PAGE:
The Role of Faith- and Community-based Organizations in Expanding College Access
The photograph pictures a group of parents attending a Saturday morning workshop at a local Cobb County school, being presented by Turner Chapel AME Church Education Ministry Leader, Mychal Wynn. The 4-hour workshop is focused on increasing k-12 student academic achievement in preparation for expanding students’ college access and scholarship opportunities.
The importance of such faith- and community-based programs is reinforced in the Time Magazine article, “The High School Guidance Counselor Shortage,” by Timothy Pratt:
“Campbell High School (Cobb County Georgia) counselor Jamie Ryder’s determined cheer interrupts the half-asleep, early morning silence of a dozen ninth-graders crammed into a small classroom as she launches into a 90-minute talk about their future.
The challenges facing Ryder soon become clear. When she asks about her students’ goals, one hand goes up. Then a low voice in the back of the room wisecracks, ‘Be a drug dealer.’ A while later, when the students sit at computers and fill out a questionnaire to help determine what courses of study and careers would be good for them, several struggle with the words on the screen. This is probably the only time that many of these students will see her or any other counselor for at least a year.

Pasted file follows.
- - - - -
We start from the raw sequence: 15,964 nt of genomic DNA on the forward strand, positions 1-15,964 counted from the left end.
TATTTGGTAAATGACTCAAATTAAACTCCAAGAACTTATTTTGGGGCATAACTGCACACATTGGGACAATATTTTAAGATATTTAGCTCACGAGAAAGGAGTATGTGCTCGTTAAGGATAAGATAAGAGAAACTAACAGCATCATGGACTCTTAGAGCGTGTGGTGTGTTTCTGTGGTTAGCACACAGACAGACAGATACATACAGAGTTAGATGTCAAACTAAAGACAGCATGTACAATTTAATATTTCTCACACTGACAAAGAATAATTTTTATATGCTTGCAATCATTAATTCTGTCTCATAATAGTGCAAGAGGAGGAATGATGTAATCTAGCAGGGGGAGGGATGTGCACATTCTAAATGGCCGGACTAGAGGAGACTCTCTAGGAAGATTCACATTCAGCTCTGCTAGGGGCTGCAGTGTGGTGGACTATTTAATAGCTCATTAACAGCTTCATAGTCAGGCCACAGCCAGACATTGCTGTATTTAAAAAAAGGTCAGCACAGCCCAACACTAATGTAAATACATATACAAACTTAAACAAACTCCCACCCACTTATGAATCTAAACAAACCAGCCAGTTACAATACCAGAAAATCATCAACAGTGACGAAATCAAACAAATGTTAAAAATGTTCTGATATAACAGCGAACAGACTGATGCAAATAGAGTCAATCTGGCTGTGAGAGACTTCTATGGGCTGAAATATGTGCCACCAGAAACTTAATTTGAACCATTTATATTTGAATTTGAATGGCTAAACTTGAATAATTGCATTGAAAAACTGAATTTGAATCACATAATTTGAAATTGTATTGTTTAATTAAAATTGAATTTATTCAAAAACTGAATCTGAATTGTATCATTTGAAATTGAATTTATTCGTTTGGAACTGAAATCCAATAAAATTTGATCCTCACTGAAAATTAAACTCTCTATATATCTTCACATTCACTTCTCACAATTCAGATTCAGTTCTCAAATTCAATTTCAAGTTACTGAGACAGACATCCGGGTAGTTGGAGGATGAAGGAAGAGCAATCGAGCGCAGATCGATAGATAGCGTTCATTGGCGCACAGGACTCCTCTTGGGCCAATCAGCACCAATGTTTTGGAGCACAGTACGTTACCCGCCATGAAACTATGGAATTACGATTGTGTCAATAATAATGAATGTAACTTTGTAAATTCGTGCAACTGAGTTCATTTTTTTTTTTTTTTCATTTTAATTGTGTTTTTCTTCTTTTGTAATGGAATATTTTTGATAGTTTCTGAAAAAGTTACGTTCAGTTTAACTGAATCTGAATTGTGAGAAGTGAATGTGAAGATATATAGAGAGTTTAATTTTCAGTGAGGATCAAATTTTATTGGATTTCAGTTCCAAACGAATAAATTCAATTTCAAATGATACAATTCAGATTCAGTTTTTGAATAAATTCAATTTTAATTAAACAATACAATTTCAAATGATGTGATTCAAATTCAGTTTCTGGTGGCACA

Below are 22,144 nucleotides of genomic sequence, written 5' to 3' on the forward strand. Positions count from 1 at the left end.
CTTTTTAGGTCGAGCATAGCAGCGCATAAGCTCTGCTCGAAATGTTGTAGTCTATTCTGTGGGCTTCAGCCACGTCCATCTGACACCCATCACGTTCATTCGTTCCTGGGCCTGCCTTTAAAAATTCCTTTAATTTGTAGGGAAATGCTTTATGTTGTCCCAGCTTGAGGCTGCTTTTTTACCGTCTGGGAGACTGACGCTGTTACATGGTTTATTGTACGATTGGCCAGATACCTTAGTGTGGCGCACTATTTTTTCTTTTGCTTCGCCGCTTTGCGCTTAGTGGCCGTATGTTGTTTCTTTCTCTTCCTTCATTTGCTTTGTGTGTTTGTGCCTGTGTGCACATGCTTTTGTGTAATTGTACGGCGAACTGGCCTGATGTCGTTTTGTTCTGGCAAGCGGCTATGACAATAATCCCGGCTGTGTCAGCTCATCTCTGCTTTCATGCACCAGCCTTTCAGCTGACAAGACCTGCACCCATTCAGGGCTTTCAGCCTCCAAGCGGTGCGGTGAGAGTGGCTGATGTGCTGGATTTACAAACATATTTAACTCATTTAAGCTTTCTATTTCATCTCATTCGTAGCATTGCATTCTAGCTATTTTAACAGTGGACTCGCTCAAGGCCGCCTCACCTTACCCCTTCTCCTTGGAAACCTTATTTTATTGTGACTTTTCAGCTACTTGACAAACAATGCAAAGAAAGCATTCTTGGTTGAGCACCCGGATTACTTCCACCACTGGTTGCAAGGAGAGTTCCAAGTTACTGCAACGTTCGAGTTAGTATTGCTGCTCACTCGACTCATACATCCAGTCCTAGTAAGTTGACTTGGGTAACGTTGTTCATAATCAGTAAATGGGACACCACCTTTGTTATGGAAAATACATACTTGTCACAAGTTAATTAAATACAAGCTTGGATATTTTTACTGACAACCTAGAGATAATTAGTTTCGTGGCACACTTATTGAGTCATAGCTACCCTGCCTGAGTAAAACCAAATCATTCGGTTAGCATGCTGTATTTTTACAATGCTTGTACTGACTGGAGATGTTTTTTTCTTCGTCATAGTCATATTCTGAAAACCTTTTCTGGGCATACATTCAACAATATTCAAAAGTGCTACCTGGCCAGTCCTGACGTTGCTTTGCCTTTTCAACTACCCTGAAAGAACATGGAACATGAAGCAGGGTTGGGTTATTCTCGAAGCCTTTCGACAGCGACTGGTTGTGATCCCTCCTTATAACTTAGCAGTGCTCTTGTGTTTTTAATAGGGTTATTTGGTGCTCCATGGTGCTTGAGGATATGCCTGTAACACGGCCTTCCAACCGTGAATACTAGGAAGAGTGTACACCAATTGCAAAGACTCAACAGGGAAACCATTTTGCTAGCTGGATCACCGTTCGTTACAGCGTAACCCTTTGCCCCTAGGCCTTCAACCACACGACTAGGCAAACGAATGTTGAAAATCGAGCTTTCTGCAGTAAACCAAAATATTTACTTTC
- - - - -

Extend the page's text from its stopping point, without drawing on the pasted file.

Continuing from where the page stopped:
Campbell High, in Smyrna, Georgia, is trying to counteract a vexing but largely unseen problem facing public schools across the country: There is a shortage of competent counselors at a time when getting into college is more expensive, more confusing and more important than ever.”
The article goes on to note some astonishing statistics and why “complaining” about public schools will do little to help our children:
- The average public school counselor is responsible for 471 students
- California public high school counselors are responsible for as many as 500 students
- Georgia public high school counselors are responsible for as many as 512 students
Public high school counselors are also required to perform many jobs that are unrelated to college planning or providing college admissions information to students and families. The reality is that most public school students will receive tragically little college preparation, admissions, scholarship, or financial aid guidance from their high school counselor.
In contrast, private school counselors are responsible for far fewer students (around 100), have less job responsibilities, and may focus the majority of their time on assisting students and families with college preparation and admissions.
Faith- and community-based organizations must draw on their resources of retired educators, parents who have navigated their children’s way into college, current college students, recent college graduates, and community partners to close the college-knowledge gap. Where else are our children to turn?